As I promised, here is a post about another multiplication and division story structure.
The dinosaur is about twice as tall as the human. The dinosaur is about 12 times wider than the human.
While the previous structure I mentioned dealt with equal groups, this one deals with comparisons. Like with addition / subtraction comparison problems, I will show some ways to use double bars to illustrate these. (I just added a FREEBIE – a 2-pg. pdf showing the pictures of the problems shown below – get it now Equal groups comparison problem pics)
Notice some of the questions associated with these stories. They sound a lot like questions used in other story structures — this is why I advise against statements like, “If it asks how many in all, add the numbers together.” Notice how this method guides a student as they go from pictorial to abstract. You can also represent these types of problems with cubes or money manipulatives if you need a concrete example.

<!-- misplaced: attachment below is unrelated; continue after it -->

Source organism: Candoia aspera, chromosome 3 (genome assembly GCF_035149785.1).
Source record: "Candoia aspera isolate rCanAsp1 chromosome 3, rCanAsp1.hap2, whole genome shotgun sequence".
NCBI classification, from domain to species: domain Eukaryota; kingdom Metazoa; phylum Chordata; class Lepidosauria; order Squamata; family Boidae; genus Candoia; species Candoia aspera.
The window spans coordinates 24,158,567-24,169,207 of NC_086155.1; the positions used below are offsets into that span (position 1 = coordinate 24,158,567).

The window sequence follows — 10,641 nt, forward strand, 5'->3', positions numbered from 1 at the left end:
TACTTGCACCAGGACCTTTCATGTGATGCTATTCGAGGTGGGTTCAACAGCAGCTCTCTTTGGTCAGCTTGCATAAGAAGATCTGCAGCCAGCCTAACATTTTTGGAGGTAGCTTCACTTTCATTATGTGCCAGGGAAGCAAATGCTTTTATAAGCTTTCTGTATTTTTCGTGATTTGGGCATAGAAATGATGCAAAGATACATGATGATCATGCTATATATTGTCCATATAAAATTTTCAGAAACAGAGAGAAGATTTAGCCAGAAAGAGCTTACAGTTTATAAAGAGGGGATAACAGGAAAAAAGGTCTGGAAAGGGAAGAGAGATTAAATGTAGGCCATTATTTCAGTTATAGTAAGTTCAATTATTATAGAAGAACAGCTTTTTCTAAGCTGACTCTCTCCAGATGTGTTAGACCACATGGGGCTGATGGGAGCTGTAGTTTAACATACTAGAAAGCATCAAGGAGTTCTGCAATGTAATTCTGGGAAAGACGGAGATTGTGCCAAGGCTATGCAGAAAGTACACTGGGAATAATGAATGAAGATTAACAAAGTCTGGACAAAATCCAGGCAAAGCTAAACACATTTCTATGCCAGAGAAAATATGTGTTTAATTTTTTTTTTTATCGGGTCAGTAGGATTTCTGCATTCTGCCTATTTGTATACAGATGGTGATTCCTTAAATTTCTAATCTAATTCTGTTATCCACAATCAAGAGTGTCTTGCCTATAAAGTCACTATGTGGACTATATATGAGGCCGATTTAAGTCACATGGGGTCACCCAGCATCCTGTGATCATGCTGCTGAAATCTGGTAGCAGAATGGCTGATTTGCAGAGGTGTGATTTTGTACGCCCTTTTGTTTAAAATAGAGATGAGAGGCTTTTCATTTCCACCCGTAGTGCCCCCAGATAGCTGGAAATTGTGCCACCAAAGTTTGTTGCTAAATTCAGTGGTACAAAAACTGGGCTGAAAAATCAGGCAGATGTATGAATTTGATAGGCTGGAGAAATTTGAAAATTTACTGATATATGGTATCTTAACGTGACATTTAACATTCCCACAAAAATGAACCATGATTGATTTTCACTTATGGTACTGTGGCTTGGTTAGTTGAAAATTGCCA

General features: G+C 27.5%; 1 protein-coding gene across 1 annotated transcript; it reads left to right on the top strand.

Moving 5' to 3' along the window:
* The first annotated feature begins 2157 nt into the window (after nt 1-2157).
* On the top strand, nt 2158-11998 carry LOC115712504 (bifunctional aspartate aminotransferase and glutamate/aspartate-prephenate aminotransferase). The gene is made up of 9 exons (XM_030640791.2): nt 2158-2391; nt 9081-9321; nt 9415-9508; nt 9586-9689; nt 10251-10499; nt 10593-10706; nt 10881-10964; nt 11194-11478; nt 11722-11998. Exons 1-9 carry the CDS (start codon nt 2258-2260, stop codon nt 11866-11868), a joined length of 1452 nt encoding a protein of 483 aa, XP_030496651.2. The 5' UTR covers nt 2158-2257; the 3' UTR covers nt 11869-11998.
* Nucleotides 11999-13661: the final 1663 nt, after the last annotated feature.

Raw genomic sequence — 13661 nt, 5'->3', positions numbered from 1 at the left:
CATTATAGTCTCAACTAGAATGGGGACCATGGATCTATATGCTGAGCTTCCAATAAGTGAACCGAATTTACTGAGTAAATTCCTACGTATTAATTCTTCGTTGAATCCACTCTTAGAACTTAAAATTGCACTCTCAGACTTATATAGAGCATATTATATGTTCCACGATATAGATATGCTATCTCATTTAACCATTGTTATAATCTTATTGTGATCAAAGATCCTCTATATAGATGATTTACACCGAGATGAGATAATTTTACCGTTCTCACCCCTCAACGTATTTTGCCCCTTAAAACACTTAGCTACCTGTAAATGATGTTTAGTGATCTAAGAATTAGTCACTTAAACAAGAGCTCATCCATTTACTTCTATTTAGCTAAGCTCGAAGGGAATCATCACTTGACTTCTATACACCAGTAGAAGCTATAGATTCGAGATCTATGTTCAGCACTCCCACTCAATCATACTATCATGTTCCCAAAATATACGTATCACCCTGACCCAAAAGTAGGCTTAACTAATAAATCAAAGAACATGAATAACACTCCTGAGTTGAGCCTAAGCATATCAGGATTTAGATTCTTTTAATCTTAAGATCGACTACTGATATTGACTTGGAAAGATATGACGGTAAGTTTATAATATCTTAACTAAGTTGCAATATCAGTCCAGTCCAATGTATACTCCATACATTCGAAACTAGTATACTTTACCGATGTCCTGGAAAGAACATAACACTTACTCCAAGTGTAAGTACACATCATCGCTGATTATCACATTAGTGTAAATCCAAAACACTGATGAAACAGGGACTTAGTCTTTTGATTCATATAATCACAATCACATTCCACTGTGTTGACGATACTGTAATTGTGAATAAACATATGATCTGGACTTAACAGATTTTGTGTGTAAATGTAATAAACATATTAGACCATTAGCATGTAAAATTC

This problem shows a multiplying process.
Read the problem. Ask who and what this story is about (Joe and Brent – Joe has more $ than Brent). Notice there is no additive or subtractive process, but one has more – the other has less. This is a signal to use comparison bars to help solve.
Make a vertical line (to help line up the bars evenly on the left side. Draw the bar with the known amount. (Joe has $22.) Label the second bar (Brent).
3. Since the story said Brent has 3 time more, draw 3 bars equal to the size of Joe’s bars.
4. Since Joe’s bar is $22 and the bars by Brent’s name are equal in size, all of Brent’s bars should be labeled with $22.
5. To find out how much Brent has, solve by repeated addition or multiplication.
6. IF the question was slightly different (How much do Joe and Brent have all together?), then the above steps would have to be followed by 1 more step (adding the two amounts together).